01 November 2010

A question

What family values?

Since we're apparently the "family" country. I'd have to wonder, if we're not comfortable with the idea of our teens having sex (and drinking for that matter), even under what might be supervised conditions, if we're probably not also talking to these teens, even about our supposedly optimal abstaining options. To my mind, we're actually the uber-individualist country where we let our teens do as they wish and pretend that they're well-behaved instead. Until there are obvious areas of concern like teen pregnancy, STDs, and serious drunk driving incidents. It would be best if we did not pretend that we had a great deal of interest in family values since we clearly don't value the lives of our children if we're so busy making them too afraid to talk to trusted adults (within their families) about often critical decisions in their lives. To the point that they are making them without appropriately evaluating negative consequences and costs of those decisions.

The birth control disparity has other cultural effects (religiosity rates are very different), but these others should not. It appears we're basically going to end up with a population that has sex mostly by 17 anyway without seriously invasive and pointless laws, so we may as well talk to the kids about the options before they go about their business. Raising kids within a moderation environment and letting them make choices seems far more reasonable, largely in terms of producing good outcomes (ie, fewer teen pregnancies and fewer STD infections), both here in our attitudes toward their sexual relationships and in the question of alcohol use. (this also throws cold water on the notion that encouraging condom use is somehow about encouraging promiscuous sexual teens. This seems far more like a cultural fear we have rather than an empirical result, and has more in common with parts of East Africa than the developed world. Where condom use is similarly discouraged as a shaming or through creating a perception that the users are unclean, as opposed to condom use being considered a sensible responsible precaution.)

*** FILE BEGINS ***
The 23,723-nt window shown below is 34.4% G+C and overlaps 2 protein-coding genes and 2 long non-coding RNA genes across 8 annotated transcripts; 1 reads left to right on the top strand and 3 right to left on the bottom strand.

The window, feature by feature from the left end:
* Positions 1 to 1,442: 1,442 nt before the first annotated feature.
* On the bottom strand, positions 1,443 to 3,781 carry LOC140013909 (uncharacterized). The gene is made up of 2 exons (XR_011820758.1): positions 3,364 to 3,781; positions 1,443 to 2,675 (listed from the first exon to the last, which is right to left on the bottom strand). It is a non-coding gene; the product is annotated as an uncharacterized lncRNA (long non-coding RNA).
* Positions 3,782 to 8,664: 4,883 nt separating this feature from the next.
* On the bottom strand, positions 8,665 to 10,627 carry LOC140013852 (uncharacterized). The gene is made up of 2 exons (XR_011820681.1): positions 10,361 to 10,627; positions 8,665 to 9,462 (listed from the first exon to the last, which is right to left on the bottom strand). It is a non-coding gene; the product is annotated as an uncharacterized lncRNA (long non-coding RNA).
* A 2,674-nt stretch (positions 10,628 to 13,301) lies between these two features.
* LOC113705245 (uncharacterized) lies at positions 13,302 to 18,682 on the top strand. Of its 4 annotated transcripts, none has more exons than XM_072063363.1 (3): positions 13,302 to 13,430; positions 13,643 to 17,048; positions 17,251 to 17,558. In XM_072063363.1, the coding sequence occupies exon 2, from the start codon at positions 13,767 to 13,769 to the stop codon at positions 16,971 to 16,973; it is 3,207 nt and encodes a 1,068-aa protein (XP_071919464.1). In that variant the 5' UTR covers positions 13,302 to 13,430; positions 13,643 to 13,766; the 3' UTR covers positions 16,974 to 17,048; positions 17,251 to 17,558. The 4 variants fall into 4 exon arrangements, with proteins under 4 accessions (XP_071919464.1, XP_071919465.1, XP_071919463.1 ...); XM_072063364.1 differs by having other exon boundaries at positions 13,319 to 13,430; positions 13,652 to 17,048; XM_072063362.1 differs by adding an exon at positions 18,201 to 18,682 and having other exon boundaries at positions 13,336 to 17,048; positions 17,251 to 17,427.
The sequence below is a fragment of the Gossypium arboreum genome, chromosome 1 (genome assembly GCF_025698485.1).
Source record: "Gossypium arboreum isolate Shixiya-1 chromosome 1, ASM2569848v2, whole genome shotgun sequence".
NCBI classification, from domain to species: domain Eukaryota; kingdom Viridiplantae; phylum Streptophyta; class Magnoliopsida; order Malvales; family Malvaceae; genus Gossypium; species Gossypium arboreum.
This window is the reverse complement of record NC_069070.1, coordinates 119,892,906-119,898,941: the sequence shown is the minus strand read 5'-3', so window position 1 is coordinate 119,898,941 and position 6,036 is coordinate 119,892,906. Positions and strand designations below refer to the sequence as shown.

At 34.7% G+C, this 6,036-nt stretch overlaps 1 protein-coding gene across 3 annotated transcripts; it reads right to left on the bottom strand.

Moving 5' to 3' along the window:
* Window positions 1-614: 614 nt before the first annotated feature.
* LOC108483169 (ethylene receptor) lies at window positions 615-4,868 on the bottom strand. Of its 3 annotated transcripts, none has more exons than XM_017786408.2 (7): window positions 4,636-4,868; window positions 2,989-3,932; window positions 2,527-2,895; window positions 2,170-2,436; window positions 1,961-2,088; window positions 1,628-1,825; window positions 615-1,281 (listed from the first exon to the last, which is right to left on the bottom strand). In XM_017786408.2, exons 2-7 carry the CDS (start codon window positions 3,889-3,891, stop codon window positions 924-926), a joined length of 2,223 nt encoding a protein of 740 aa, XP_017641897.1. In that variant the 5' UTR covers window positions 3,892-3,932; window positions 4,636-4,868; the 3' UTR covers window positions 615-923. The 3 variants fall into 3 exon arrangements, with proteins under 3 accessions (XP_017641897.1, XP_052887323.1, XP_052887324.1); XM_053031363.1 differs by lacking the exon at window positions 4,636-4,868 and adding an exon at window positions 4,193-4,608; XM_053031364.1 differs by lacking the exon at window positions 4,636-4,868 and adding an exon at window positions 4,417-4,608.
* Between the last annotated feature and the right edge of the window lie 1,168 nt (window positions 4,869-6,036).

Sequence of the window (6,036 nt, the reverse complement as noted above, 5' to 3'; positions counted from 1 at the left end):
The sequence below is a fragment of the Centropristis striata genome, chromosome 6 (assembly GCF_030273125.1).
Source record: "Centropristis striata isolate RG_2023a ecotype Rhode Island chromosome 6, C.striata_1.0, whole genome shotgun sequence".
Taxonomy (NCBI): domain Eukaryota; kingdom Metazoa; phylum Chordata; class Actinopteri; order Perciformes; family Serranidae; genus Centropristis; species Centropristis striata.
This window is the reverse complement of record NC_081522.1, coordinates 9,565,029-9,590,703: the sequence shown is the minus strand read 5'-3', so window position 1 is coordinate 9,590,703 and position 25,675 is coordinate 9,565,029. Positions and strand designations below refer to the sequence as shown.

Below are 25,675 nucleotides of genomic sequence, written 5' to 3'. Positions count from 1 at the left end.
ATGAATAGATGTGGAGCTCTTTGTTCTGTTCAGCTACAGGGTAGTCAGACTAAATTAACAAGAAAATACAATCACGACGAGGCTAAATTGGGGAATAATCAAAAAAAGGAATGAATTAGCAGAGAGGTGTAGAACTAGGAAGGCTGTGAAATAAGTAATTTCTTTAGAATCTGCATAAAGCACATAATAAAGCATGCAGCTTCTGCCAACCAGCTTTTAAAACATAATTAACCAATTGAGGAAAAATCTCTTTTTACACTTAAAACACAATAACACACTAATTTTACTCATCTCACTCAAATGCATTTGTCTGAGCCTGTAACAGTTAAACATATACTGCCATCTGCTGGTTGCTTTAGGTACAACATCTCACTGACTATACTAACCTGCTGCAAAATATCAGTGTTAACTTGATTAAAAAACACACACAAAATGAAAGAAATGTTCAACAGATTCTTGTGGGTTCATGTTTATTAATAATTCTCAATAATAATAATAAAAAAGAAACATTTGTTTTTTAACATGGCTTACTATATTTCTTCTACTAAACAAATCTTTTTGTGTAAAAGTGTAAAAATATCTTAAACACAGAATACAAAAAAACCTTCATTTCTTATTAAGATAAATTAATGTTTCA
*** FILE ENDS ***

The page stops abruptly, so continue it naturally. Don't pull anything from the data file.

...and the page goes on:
One of the most interesting conclusions of that comparison is that both sexes of American teens wish they had waited longer (while very few Dutch teens did). I'm pretty sure given that much of our comedy relating to virginal experiences is on how bad it is/was, this should tell us something about the choices we're making leading up to that. Ie, the who, the what, etc, isn't actually well conceived of, not discussed, and ends up being a pretty poor experience for both young women and young men. This is not, to me, an indictment of sex itself. It's an indictment of having sex with the wrong people. The reason this is obvious is that most European teens are going through the careful process of thinking about the consequences of those actions and getting condoms or prescribed birth control pills/shots, etc, which would be things I'd think that people interested in committed sexual relationships as adults would seek out. They're not just going at it like wild animals as is our conception of teenage hormones. And they seem pretty happy with the results. Meanwhile, here, both sexes don't seem too happy with the results of those encounters. Which strikes me as flying in the face of our "theories" about teenage male sexuality.

And we're also dealing with the consequences by having to pay for all these teenagers with pregnancies, abortions, or various sexual infections. It's the very essence of a corner solution utterly failing to produce even its desired outcomes and it carries with it these persistent notions into adulthood that sex is somehow unclean and has no recreational aspects to it within relationships, even when we sanctify it with the rituals of marriages. I'd suspect we'd probably have healthier relationships (and lower divorce rates) if more people saw their sex lives as simply another aspect of expression within their relationships. As something to have some fun with rather than something of a unfortunate duty to each other. If Dutch teens can figure this out, then why can't American adults?
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